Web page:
Radiotherapy may be used to treat cancers that have spread to the lymph nodes or elsewhere in the body, and is also useful as an adjuvant treatment, following surgery, to decrease the risk of the cancer reoccurring. A course of radiation treatment is usually given once a day for 5 days, and may be given as a single course or as a series of five treatments a week for a number of weeks. Typically, radiation treatment for skin cancer is often given over 2 weeks.

Side effects of Radiation skin cancer treatment include irritation similar to mild or moderate sunburn, which will typically go away once the treatment is over. In some instances, it may form a scab that will eventually fall off leaving healthy skin. Radiation treatment on parts of the body that have hair will cause some hair loss, but hair growth will usually resume slowly following treatment – and may be patchy following extensive treatments.

Experimental Skin Cancer Treatments

Researchers are continuously seeking new lung cancer treatments, aiming to increase increase the potency of the treatment while decreasing any side effects. The only way to prove these new treatments is to test them in patients with skin cancer. Patients who choose to take part in such ‘clinical trials’ get the best possible medical care and also the chance to receive either a new treatment or the best known treatment. If you agree to take part in such a trial you can rest assured that the new treatment has been carefully tested to make sure it is safe.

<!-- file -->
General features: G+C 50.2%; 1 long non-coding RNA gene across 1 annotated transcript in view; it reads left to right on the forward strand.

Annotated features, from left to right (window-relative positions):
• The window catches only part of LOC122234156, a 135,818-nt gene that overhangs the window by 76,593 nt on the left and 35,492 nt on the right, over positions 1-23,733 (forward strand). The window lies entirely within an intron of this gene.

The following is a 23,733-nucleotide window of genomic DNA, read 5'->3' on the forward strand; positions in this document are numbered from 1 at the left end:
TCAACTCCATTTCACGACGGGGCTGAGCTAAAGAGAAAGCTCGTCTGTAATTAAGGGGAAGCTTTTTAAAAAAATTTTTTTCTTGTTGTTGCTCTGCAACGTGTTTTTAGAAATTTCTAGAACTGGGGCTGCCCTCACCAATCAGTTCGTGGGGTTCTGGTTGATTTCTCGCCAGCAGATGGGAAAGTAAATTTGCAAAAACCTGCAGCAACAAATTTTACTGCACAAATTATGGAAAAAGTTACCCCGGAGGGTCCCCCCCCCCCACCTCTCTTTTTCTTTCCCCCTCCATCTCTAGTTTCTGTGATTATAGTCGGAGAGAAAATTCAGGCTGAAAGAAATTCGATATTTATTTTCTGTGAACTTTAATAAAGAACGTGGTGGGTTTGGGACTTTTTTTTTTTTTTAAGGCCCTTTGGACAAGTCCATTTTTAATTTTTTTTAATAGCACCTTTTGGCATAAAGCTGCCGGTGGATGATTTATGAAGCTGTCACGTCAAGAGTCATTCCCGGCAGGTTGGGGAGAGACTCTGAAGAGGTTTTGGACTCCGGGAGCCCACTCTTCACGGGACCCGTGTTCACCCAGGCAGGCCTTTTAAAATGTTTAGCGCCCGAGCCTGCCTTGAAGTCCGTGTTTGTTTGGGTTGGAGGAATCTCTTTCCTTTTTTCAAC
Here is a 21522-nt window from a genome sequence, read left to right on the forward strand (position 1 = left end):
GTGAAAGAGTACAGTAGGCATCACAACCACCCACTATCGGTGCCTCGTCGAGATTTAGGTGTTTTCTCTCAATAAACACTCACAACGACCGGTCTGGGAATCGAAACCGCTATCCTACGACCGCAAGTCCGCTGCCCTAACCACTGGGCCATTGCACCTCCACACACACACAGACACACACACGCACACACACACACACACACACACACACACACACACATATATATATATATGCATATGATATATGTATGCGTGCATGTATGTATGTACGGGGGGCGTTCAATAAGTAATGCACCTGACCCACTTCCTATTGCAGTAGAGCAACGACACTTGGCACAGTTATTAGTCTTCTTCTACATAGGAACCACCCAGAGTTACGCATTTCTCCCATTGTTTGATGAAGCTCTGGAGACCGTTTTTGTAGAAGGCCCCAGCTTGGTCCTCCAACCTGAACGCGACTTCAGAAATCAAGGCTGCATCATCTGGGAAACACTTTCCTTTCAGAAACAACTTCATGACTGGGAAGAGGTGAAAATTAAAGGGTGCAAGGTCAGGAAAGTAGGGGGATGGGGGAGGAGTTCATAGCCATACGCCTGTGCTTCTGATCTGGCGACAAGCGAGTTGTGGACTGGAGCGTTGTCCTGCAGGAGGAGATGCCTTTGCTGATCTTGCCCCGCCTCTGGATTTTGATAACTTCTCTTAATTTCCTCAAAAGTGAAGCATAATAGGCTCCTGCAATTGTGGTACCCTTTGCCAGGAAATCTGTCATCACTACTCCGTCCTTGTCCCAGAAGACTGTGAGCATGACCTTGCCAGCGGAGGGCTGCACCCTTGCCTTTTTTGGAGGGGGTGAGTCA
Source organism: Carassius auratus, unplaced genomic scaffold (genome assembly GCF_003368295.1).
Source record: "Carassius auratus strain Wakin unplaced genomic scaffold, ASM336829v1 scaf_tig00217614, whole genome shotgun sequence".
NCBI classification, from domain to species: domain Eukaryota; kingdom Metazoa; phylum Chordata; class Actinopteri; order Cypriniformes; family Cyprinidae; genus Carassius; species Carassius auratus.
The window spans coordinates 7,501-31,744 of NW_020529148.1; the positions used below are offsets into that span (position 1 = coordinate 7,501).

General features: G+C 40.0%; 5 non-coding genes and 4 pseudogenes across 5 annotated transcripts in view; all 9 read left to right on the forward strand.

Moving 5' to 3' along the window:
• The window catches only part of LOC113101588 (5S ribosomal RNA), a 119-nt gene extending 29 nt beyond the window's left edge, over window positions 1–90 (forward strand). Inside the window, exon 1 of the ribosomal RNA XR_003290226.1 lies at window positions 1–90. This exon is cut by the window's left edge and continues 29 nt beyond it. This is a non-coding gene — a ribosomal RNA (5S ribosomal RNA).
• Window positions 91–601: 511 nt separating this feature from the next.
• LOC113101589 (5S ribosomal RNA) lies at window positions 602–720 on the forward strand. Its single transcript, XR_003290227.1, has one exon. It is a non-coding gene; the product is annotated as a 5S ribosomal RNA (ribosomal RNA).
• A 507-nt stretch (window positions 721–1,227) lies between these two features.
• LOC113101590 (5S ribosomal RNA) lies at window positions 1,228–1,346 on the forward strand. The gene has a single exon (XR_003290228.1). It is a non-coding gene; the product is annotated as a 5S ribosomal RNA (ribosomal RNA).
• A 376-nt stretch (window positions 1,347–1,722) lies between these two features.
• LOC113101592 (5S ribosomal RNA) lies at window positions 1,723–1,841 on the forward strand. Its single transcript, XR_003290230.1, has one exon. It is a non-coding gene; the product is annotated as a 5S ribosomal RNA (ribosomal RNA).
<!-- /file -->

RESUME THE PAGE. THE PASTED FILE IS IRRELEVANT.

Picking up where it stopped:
You can only get these new treatments if you join a clinical trial. To find out more about these trials, talk to your doctor and contact the National Cancer Institute at www.nci.nih.gov or at 1-800-4-CANCER (1-800-422-6237), or you can contact AccuTheranostics, Inc. at 877-402-2623.

New Proven Skin Cancer Treatment Option

AccuTheranostics, Inc. has developed a proven technology that allows your oncologist to tailor YOUR chemotherapy treatment to target YOUR specific tumor. This new approach identifies the drugs that YOUR specific tumor is resistant to, and enables your oncologist to provide YOU with a more effective treatment regimen while minimizing side effects.

Many studies agree that the earliest possible detection and diagnosis provides the cancer patient with the best possible outcome. The AccuTheranostics, Inc. technique achieves this, thereby minimizing occurrence of relapse, recurrence and / or metastasis (spreading of the cancer beyond the original site).

Furthermore, recent studies have indicated that patients respond more favorably when their treatment is based on detailed analytical results, rather than merely on the superficial determination of the cancer stage.

Melanoma Cancer Treatments

Chemotherapy and Immunotherapy Cancer Treatments for Melanoma